Case study

Collaborating on Newcastle’s Statement of Licensing Policy review

A member of the public health team on secondment to the licensing department supported the review of the council's Statement of Licensing Policy.



Public health in Newcastle has made representations as part of the licensing process both in the primary care trust and the City Council.

Newcastle upon Tyne is a city within the county of Tyne and Wear, covering an area of 112 km squared and with a population of approximately 279,000. It is estimated that in excess of 100,000 people use the pubs, clubs and restaurants at weekends. Every year around 19.2 million people visit Newcastle and Gateshead, spending approximately £346 million on food and drink. This activity supports over 7,000 jobs. However, the excessive consumption of alcohol also has a significant economic impact across the services and population of Newcastle.

While crime in general continues to decrease, Newcastle as with many other areas has continued to see a rise in the proportion of total crime that is related to alcohol. For over 50% of offenders in Newcastle, alcohol has been identified as being the reason for their criminal behaviour. 87% of these offenders admitted to engaging in binge drinking and 80% had engaged in violent behaviour linked to their alcohol consumption. Over half of domestic violence assaults and up to 38% of initial child protection cases are related to alcohol. Newcastle is in the bottom 10% of local authority areas for male alcohol specific mortality, male mortality from chronic liver disease and alcohol specific hospital admissions.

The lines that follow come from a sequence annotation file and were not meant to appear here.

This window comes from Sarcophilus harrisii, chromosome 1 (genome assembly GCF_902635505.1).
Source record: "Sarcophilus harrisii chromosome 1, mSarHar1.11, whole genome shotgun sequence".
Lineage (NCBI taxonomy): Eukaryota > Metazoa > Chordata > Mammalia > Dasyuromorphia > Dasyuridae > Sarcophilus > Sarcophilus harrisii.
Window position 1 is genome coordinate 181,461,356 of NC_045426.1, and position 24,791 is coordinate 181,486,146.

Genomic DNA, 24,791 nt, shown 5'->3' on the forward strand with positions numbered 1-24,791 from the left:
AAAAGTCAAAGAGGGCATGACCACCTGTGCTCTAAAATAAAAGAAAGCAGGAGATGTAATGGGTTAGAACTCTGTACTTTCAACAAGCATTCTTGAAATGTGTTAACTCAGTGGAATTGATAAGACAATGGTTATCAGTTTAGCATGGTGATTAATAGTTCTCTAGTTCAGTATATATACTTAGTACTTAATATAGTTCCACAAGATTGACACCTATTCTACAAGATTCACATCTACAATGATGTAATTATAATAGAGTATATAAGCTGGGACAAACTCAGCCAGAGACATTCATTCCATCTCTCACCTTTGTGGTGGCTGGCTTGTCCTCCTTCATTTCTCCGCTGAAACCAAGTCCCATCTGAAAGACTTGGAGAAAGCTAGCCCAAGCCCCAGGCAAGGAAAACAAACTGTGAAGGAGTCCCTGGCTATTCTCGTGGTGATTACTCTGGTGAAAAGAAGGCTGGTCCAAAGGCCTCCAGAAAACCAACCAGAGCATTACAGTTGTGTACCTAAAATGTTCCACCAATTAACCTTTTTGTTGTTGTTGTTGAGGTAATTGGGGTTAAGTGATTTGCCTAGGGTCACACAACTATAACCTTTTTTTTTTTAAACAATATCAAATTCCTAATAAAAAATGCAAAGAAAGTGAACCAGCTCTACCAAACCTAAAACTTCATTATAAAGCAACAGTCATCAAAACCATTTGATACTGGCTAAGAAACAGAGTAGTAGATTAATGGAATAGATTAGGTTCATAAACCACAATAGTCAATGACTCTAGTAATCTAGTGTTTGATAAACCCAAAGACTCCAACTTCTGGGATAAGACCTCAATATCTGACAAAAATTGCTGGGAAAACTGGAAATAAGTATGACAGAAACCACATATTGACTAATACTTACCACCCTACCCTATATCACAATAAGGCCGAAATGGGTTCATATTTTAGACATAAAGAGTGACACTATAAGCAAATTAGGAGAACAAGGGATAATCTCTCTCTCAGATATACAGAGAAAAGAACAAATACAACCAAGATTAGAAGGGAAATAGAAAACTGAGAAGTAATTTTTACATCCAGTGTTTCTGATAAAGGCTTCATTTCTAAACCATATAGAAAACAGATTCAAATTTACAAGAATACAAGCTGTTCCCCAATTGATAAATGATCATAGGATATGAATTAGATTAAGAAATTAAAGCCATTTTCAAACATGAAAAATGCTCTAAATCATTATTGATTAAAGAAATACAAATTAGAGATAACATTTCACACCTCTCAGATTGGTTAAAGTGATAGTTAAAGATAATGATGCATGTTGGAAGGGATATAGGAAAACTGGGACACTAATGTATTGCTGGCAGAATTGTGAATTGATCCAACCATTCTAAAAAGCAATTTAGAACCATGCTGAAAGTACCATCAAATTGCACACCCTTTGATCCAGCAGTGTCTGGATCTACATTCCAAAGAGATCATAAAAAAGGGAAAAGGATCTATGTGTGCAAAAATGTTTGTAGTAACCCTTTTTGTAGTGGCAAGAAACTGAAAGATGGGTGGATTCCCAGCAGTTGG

Case in brief

A member of the public health weam was seconded to the licensing department for 3 days a week to support the review of the Statement of Licensing Policy (SLP).

The approach used

The secondment provided extra capacity to carry out a review which included gathering a range of alcohol harm data from responsible authorities. For the first time, the review also looked at the numbers of premises with licences for alcohol and late night refreshments in different geographical areas. This triangulation of data helped determine which areas had high numbers of outlets and alcohol related harm. There was also an extensive consultation with the public, to find out their thoughts about the impact of premises selling alcohol in their area, which received nearly 200 responses.

The data

Data was gathered for:

  • alcohol related crime, violence and anti-social behaviour
  • domestic violence
  • child protection notifications
  • domestic fires
  • hospital admissions
  • ambulance pickups
  • A&E attendances for assaults


The SLP was reviewed and 5 new cumulative impact policy areas were introduced for off-licences and premises offering late night refreshment.

Published 8 March 2017